ODM Standards for CTRs

The Importance of Understanding the American College of Surgeons Commission on Cancer, National Accreditation Program for Breast Centers and National Accreditation Program for Rectal Cancer Standards

Jennifer Rohleder BS, CTR
Compliance Director, Oncology Data Management and Accreditation Services

Many CTRs are familiar with the Commission on Cancer (CoC) Program data quality measurements, CP3R and RQRS. But are they aware of the National Accreditation Program for Breast Centers (NAPBC) and National Accreditation Program for Rectal Cancer (NAPRC) standards dedicated to clinical diagnostics, treatment, services and quality improvement.  Facilities may be tasking cancer registries with the responsibility of collecting the additional information, it is up to Certified Tumor Registrars (CTRs) to become educated on the expanding scope of knowledge necessary to perform data collection for these quality measures.

CTRs should be making efforts to learn the specific requirements of the various types of accreditation for cancer programs.  To progress in this career field, CTRs must be fully informed and feel at ease with educating facility administrators and clinicians of State oncology data collection and reporting rules and guidelines as well as those of the American College of Surgeons (ACS) COC, NAPBC and NAPRC. While standards tiles and data elements may appear the same, they are not.

Consider the statement: “Staging before Definitive Treatment”.  The rules for AJCC Staging 8th Edition state that assignment of stage is the responsibility of the “managing physician” and the “clinical staging be done before initiation of treatment…”   The requirement for clinical staging goes on to say that “no specific imaging is required to assign a clinical stage for any cancer site.”  And then there is the section stating that documentation of the cancer stage should be documented in the medial record.

If a facility seeks NAPBC accreditation Standard 2.6 requires that “all staging classification are documented in the medical record’. This will be confirmed by a chart audit at the time of survey.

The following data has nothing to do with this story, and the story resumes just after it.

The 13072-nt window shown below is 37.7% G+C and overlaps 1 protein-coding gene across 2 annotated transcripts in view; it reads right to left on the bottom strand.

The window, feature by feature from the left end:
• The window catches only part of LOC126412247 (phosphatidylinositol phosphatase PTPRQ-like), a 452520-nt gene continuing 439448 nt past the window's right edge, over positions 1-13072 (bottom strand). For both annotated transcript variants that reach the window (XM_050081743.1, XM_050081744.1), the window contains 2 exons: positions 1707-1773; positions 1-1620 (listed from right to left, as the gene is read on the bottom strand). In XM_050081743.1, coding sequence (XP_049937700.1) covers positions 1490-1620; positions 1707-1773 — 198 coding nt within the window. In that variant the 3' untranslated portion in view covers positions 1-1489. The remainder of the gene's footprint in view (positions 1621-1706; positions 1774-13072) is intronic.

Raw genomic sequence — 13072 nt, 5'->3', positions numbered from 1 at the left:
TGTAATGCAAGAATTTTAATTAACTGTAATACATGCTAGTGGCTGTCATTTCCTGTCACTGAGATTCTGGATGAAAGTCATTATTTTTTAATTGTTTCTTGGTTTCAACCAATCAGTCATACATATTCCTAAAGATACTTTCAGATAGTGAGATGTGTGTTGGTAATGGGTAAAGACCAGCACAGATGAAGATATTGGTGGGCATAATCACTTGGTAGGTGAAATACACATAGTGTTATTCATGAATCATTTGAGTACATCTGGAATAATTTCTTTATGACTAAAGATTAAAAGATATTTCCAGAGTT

In order for a CTR to collect the AJCC Stage correctly the facility MUST institute binding rules for the medical staff to define and identify the “managing physician”.  The facility must establish requirements for documenting the clinical stage in the medical record prior to the initiation of treatment and institute a hard-stop for all treatment of cancer patients without the complete clinical stage in the medical record by a managing physician.

More to consider- If a program is to be NAPRC accredited, the facility must go one step further to create an addional clinical stage documentation requirement for patients with rectal cancer.  Per the NAPRC Standard 2.2 “Staging Before Definitive Treatment”; the facility must have a policy for local tumor staging of rectal cancer using MRI of the pelvis.  This will be confirmed by a chart review at the time of the survey.

It is more important than ever for CTRs to know their role, responsibilities and limitations for time, knowledge and personal credentialing.  For instance, many CTRs have volunteered or acquiesced to the responsibility for determining and reporting CAP compliant synoptic reporting for accreditation purposes. Yet the standard definition and requirements state “The cancer committee may delegate this quality control activity to the pathologists who report the quality control activity and a summary of findings regularly to the cancer committee or to other physicians on the cancer committee.”   Both the NAPBC and NAPRC have similar rules for their specific pathology related standards. CTRs must be encouraged and permitted to inform facility leadership that this is not a cancer registry responsibility.


There are many other ways for CTRs to seize the opportunity to demonstrate their unique skill sets and abilities for contributing to cancer programs. They must learn and understand the ACS -CoC, NAPBC and NAPRC Standards; and learn how to effectively communicate their differences and the fact that seemingly equivalent data elements have dissimilar collection and recording criteria.

A few points to highlight to administrators and physicians as data collection requests come forth:

  • Cancer Registry data collection and coding rules are not negotiable.
  • Cancer Registry software has its limitations for collecting “User Defined” (non-standard) data elements
  • Every additional data item collected requires:
    • Supplementary cancer registry staff education
    • Accompanying quality assurance and quality control monitoring and action plans
    • Adjusted productivity standards for abstracting
    • Time

Bottom-line: for any outcome data to be valuable for analysis and outcomes the data must be correct at the point of entry.


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